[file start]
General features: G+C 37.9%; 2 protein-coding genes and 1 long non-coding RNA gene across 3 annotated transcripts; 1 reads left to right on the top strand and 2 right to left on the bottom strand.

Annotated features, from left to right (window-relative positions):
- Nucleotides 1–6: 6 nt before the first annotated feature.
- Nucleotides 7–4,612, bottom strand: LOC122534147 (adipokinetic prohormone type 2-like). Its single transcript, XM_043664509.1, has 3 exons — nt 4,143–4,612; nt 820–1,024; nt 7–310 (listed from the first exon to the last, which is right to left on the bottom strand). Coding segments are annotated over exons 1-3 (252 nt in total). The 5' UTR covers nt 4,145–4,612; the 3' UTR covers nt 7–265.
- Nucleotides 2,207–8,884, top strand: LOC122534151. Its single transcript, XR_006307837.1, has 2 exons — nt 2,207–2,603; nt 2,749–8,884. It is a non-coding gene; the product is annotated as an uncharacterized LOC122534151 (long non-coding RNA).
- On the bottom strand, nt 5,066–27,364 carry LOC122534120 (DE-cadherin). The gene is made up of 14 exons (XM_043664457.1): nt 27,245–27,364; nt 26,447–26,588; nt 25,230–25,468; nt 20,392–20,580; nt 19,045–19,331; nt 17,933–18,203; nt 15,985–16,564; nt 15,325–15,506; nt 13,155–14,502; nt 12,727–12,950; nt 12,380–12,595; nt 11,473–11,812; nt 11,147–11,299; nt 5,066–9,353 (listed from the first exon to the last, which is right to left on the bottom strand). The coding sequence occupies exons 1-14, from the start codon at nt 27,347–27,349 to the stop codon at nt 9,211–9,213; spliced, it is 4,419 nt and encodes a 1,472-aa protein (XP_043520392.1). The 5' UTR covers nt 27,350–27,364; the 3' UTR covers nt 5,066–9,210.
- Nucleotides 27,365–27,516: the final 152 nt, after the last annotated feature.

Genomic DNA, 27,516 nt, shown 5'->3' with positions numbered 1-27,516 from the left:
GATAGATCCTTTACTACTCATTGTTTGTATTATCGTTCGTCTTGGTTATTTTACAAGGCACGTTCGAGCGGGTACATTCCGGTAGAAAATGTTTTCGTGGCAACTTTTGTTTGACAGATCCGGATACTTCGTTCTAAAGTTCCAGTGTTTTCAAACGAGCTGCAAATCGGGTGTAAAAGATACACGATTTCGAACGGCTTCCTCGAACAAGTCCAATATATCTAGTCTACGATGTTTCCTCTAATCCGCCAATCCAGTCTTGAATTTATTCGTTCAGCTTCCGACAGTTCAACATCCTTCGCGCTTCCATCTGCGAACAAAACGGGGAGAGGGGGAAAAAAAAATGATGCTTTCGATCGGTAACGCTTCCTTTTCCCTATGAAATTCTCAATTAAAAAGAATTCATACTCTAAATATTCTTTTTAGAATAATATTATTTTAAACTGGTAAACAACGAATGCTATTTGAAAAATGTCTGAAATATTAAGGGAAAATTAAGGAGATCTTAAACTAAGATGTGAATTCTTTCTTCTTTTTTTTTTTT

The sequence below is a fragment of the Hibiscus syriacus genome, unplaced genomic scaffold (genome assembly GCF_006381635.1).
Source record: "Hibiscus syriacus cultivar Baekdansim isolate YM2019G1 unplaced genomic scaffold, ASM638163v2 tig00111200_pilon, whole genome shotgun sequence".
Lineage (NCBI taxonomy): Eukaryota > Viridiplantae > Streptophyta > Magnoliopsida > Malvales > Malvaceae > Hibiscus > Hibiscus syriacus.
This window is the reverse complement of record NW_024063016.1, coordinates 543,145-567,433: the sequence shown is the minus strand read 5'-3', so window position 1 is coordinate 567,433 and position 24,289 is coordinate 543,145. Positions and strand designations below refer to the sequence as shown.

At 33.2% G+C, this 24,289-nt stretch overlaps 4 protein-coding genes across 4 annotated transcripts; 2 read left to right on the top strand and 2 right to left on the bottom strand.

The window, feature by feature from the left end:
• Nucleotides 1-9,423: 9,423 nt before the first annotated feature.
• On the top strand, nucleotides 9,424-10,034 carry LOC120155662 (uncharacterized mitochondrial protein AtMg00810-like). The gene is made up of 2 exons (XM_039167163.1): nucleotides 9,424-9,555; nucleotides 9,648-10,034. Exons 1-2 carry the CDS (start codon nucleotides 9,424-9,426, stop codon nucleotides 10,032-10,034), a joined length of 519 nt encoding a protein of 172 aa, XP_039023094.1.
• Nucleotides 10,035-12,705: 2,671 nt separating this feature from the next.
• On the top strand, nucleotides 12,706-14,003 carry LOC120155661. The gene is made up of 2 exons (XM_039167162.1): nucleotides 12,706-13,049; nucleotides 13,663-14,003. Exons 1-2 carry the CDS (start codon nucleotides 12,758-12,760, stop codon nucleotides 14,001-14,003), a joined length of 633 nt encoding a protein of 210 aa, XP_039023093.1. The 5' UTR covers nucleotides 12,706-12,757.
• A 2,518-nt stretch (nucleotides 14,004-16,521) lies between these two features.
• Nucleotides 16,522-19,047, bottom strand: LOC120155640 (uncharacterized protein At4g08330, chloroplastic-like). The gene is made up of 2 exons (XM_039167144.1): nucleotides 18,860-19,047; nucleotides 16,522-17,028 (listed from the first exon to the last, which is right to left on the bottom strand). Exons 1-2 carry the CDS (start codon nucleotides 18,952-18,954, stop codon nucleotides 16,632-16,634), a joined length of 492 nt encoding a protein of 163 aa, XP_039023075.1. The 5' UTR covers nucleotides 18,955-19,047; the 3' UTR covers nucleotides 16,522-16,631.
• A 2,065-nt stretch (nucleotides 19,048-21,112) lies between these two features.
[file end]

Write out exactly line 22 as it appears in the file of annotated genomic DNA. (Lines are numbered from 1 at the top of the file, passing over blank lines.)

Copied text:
• A 2,065-nt stretch (nucleotides 19,048-21,112) lies between these two features.